Authorities investigating the Ohio State University attack that left 11 people injured are saying that all signs point to an attack inspired by terror propaganda and carried out by a young man who – until Monday – seemed to be living the American Dream.
Just five months before plowing a car into a crowd of people and launching into a knife attack, Abdul Razak Ali Artan graduated from Columbus State Community College with honors before he moved on to study at Ohio State.
What drove the young man to violence isn’t clear, but authorities are now reviewing his social media activity, ABC News reports.
Artan, who was killed by a fast-acting police officer, appears to have posted a sort of anti-U.S. rant on Facebook just minutes before starting his short-lived rampage.
“I can’t take it anymore,” he wrote in the post, which has been reviewed by ABC News and appeared on a page that has since been disabled. “America! Stop interfering with other countries, especially the Muslim Ummah. We are not weak. We are not weak, remember that.”
The attack comes as the ISIS terror group has been urging its followers in recent weeks to copy the vehicle attack that took place in Nice, France, when 84 people were killed by a terrorist driving a semi-truck through a Bastille Day celebration in July. And it comes two days after the terror group published a video instructing its followers on how to use a knife to attack non-believers. ISIS is not mentioned in the Facebook post.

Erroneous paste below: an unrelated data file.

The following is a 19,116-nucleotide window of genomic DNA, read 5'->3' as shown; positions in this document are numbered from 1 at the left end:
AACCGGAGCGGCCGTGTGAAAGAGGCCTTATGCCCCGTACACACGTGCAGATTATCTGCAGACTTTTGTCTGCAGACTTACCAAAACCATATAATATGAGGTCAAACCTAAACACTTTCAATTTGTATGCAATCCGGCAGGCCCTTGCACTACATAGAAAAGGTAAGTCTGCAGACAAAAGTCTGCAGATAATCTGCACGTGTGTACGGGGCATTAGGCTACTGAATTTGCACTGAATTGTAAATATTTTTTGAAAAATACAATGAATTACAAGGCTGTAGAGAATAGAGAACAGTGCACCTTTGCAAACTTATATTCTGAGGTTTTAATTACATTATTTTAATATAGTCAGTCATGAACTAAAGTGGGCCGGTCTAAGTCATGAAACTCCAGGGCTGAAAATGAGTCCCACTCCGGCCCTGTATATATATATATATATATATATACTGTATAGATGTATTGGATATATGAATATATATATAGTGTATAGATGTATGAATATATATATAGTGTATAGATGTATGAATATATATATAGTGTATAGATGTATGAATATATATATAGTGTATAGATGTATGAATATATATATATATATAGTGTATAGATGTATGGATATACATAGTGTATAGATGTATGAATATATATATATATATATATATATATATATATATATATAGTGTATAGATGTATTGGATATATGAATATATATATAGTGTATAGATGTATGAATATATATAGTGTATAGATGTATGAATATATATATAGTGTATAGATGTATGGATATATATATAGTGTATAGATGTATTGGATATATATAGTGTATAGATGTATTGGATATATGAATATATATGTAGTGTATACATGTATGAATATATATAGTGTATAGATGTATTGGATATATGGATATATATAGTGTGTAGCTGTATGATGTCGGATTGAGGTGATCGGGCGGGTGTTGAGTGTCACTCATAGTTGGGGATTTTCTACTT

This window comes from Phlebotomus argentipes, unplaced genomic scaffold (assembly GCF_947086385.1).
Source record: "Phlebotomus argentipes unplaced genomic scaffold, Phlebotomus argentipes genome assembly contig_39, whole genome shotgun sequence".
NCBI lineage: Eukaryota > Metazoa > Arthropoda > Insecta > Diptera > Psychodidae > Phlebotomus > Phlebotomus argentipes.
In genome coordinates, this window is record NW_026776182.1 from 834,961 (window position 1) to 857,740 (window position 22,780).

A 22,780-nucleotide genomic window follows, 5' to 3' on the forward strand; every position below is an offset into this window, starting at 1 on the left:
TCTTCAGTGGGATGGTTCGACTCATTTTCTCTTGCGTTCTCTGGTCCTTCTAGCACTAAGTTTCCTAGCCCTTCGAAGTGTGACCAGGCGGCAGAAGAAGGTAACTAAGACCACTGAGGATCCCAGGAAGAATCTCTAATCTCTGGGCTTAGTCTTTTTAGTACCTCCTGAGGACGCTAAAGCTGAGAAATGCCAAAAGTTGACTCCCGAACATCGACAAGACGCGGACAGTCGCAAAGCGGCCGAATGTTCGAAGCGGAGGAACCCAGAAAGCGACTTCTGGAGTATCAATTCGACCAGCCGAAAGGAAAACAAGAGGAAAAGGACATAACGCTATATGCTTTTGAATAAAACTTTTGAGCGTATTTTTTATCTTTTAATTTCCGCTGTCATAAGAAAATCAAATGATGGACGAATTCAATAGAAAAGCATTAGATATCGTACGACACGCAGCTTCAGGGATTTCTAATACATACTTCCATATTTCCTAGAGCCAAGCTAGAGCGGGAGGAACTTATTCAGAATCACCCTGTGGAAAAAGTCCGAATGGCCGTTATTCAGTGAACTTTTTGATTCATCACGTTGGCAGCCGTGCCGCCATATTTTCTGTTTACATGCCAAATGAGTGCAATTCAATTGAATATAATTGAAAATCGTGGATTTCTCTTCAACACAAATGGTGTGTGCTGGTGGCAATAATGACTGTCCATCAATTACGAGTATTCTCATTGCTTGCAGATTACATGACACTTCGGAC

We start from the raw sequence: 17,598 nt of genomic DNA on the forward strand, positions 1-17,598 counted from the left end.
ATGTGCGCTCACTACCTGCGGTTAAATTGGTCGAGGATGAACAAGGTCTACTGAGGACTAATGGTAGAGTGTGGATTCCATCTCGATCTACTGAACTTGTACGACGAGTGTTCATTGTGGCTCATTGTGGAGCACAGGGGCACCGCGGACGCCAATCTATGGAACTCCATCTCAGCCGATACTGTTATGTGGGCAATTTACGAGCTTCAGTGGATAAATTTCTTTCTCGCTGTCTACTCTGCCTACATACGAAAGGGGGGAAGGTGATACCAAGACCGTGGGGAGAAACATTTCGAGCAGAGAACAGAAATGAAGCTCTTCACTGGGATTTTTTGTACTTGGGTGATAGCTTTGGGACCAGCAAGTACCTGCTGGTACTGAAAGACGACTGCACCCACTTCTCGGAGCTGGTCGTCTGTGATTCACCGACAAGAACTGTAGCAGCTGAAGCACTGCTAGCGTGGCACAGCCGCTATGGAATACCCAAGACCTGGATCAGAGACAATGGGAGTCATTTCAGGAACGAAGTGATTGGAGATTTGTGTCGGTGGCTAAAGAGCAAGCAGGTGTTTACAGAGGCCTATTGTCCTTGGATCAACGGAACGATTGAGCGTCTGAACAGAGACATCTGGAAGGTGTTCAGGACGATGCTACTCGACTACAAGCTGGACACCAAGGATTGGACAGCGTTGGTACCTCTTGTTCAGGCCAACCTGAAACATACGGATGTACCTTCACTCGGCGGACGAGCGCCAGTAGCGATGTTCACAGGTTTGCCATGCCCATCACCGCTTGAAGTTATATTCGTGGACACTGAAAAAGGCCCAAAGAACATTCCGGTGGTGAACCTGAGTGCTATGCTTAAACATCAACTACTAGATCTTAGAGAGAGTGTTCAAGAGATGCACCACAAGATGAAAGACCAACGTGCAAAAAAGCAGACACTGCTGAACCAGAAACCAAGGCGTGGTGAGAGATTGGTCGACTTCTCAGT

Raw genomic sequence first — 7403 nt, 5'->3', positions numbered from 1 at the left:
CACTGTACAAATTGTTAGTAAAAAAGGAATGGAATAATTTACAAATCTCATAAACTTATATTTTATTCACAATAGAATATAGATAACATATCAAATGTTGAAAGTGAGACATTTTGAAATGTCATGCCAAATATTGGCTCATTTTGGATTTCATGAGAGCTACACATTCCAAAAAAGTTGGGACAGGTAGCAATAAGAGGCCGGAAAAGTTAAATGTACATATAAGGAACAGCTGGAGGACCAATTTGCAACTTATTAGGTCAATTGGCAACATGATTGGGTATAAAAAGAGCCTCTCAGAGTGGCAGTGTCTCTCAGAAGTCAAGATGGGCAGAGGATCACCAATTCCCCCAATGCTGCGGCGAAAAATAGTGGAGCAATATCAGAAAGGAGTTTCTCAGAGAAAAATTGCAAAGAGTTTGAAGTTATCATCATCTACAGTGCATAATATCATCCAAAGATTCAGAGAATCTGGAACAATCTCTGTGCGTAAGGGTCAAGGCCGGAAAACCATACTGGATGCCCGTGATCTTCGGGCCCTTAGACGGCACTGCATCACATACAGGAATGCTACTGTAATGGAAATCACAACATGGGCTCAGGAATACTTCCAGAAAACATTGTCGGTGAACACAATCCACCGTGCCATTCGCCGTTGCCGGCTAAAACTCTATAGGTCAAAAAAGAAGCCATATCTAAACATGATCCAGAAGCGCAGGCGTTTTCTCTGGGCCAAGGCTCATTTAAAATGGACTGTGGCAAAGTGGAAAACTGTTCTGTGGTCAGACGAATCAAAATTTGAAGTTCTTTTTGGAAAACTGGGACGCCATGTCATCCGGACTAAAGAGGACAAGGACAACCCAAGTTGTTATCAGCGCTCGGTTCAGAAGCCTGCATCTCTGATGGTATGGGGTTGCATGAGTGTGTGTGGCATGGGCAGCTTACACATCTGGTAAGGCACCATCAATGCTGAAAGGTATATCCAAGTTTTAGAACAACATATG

“Certainly looking at the attackers' social media, it looks like the motive was the type of motive we've seen in other terrorist attacks that have been inspired by terrorist groups overseas, like the Islamic State,” said ABC NewsContributor Matt Olsen, who is the former director of the National Counterterrorism Center.
Whether Artan had been inspired by such propaganda isn’t clear at this point, and authorities are not speaking to his motives, saying only than an investigation is ongoing.
But experts tell ABC News that people’s susceptibility to these messages can’t easily be predicted.
“So many people, who are flipped by ISIS propaganda remotely look like they are leading successful lives,” said Richard Clarke, an ABC News contributor and former U.S. National Coordinator for Security and Counterterrorism. “It's so hard to predict when the propaganda will get through to them to the point where they crack and go violent.”
With a seemingly urgent tone, the post also states: “If you want us Muslims to stop carrying lone wolf attacks, then make peace...we will not let you sleep unless you give peace to the Muslims.”
From his Facebook post, it appears Artan harbored particular anger over reported violence in Burma (a country also known as Myanmar), where U.N. officials have sounded the alarm in recent days over what one official characterized to BBC News as the “ethnic cleansing of the Muslim minority,” in the country.
“Seeing my fellow Muslims being tortured, raped and killed in Burma led to a boiling point. I can’t take it any more,” Artan wrote in the first paragraph.
Doubling down, the post later reads: “Stop the killing of the Muslims in Burma.”
It doesn’t appear that Artan has a direct connection to Myanmar. Sources toldABC News and the Associated Press that he is of Somali descent and is a legal permanent resident of the U.S.